To Lakshman Achuthan, the question isn’t whether the U.S. economy is sliding toward a new recession, but when one will start, if it hasn’t already.
The co-founder and chief operating officer of the Economic Cycle Research Institute called a recession “imminent” last September as ECRI’s leading indices dropped steadily. He repeated the warning in December, despite healthier-than-expected fourth quarter growth.
Now Achuthan is at it again, hitting cable television’s financial circuit to argue the modest three-year U.S. economic recovery will end by midyear.
“We’re continuing with that call. We’re in the midst of a global cyclical slowdown,” the economist told Tom Keane, host of Bloomberg TV’s Surveillance Midday, on May 9. “There’s been debate over whether the U.S. is part of that slowdown, and I think (the debate) is shifting toward our position.”
Achuthan bases his recession call in part on ECRI’s Weekly Leading Index, which dropped through much of May to 121.6 in the week ending June 1. That brought the WLI down 2 percent year-over-year. The index includes data from the Industrial Price Index produced by ECRI and The Journal of Commerce, which has declined relentlessly since last August.
The JOC-ECRI index, which tracks the prices of 18 commodities, was down 15.5 percent year-over-year on June 8, a signal of lower demand for those commodities and slower growth ahead. Although the rate of decline in the IPI rises and falls, it has remained firmly in negative territory for 44 weeks, hitting a low point on Dec. 23 when it was down 23.9 percent.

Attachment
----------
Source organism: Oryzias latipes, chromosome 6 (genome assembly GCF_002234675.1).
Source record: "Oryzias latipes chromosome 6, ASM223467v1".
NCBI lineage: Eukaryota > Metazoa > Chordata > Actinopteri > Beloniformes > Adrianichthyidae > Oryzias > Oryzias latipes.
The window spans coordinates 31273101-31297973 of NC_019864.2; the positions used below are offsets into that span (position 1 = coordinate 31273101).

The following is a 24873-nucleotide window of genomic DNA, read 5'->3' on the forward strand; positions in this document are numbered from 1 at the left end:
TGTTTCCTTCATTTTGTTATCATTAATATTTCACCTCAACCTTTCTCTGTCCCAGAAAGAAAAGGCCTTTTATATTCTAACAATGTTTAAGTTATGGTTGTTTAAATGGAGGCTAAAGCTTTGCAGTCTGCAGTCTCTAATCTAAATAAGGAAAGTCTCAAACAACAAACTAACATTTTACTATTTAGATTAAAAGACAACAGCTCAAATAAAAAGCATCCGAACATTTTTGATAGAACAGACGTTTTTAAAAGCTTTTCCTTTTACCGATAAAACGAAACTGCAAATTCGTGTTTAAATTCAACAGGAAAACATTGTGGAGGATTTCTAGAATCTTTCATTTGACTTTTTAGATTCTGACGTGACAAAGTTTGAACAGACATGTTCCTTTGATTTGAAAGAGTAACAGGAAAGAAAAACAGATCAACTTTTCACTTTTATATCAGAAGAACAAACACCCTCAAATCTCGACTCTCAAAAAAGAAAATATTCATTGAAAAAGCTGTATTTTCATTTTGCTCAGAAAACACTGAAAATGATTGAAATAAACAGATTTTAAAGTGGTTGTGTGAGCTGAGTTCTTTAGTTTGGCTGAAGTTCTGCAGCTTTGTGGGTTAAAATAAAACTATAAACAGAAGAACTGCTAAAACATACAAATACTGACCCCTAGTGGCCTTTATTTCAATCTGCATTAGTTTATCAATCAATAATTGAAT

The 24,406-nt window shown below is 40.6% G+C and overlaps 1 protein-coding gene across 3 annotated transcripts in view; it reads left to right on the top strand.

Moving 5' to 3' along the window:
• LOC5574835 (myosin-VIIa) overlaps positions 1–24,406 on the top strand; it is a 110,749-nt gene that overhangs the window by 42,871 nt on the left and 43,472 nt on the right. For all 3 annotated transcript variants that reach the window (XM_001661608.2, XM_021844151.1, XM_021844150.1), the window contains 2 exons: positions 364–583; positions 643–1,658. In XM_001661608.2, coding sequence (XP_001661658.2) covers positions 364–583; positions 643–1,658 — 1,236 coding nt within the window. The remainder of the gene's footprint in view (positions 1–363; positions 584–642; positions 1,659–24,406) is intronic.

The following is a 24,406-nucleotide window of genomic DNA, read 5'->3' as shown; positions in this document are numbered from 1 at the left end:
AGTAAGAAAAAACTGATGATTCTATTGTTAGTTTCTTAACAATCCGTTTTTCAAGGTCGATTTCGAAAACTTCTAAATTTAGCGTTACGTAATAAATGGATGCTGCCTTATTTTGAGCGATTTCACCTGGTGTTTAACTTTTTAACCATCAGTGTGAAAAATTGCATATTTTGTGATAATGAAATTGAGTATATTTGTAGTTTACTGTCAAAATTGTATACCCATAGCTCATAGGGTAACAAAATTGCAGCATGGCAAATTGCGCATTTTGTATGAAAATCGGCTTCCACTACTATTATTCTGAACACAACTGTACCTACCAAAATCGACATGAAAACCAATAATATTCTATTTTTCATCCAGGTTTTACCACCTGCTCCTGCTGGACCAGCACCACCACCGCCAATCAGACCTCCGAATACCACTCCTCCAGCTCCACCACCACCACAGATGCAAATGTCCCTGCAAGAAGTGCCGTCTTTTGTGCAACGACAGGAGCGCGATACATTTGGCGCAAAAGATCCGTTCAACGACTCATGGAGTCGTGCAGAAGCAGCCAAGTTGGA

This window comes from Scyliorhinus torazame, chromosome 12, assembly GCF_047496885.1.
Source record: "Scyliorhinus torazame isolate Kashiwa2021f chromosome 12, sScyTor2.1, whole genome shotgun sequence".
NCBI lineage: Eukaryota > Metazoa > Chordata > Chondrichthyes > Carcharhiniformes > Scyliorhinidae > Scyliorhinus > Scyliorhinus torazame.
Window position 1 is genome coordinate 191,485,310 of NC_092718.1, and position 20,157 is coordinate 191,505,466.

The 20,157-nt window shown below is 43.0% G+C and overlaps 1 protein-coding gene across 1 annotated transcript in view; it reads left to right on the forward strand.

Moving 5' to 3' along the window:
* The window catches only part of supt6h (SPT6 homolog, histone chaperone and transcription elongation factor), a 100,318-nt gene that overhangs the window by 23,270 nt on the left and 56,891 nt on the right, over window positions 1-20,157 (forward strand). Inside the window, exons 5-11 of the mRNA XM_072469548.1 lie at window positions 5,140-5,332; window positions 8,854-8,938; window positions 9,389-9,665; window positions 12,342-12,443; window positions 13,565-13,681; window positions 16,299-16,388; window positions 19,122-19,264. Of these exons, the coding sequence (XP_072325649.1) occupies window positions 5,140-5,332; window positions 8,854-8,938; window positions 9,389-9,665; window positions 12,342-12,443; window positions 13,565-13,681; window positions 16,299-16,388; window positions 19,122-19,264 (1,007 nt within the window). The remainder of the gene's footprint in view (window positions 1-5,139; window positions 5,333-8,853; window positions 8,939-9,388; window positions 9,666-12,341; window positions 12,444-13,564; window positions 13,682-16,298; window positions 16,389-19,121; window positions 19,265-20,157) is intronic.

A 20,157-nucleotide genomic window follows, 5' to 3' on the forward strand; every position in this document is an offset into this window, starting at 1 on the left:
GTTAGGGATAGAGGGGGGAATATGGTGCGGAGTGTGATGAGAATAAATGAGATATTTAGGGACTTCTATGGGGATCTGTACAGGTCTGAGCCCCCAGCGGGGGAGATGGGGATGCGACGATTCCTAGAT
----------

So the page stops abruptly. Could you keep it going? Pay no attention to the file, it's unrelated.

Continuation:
For Achuthan, another warning sign is the low level of growth in personal income. “For the last three months, year-over-year growth in real personal income has stayed lower than it was at the beginning of each of the last 10 recessions,” ECRI said in a statement in May. “Has personal income growth ever remained this low for three months without the economy going into recession? The answer is no.”
Renewed recession could devastate shippers and transportation suppliers, especially ocean shipping lines hoping to raise container rates and recover from more than $1 billion in collective losses in the first quarter alone. Surface transportation operators would be hit hard, too, especially those less-than-truckload and truckload carriers still suffering losses and hoping, like their ocean counterparts, to raise rates. Demand for intermodal service would weaken, and trucking capacity would shrink — though perhaps not as fast as demand — as vehicles and drivers are idled.
Achuthan is putting ECRI’s robust reputation as a forecaster on the line with his aggressive recession call. Other economists debate whether the U.S. is tipping into recession, or that a recession in the near term is inevitable. “That’s an interpretation I’m against,” said Mario O. Moreno, economist for The Journal of Commerce and its PIERS sister company.
Whether the U.S. economic recovery slogs through another soft patch or falls into a sinkhole depends on events overseas. The European debt crisis, above all, casts a pall around the globe. “Europe is already in contraction, but if Greece leaves the eurozone, things could get much worse, and that could potentially derail our economic recovery,” Moreno said. Europe’s troubles “are really driving global uncertainty” that makes it more difficult to forecast freight demand and volumes.
Some observers see a choppy cyclical growth pattern emerging instead of an unrelenting plunge. “It is nearly impossible to escape the conclusion that we are replaying in some manner the spring-summer slowdowns of the past two years,” Dennis Lockhart, president of the Federal Reserve Bank of Atlanta, said on June 6.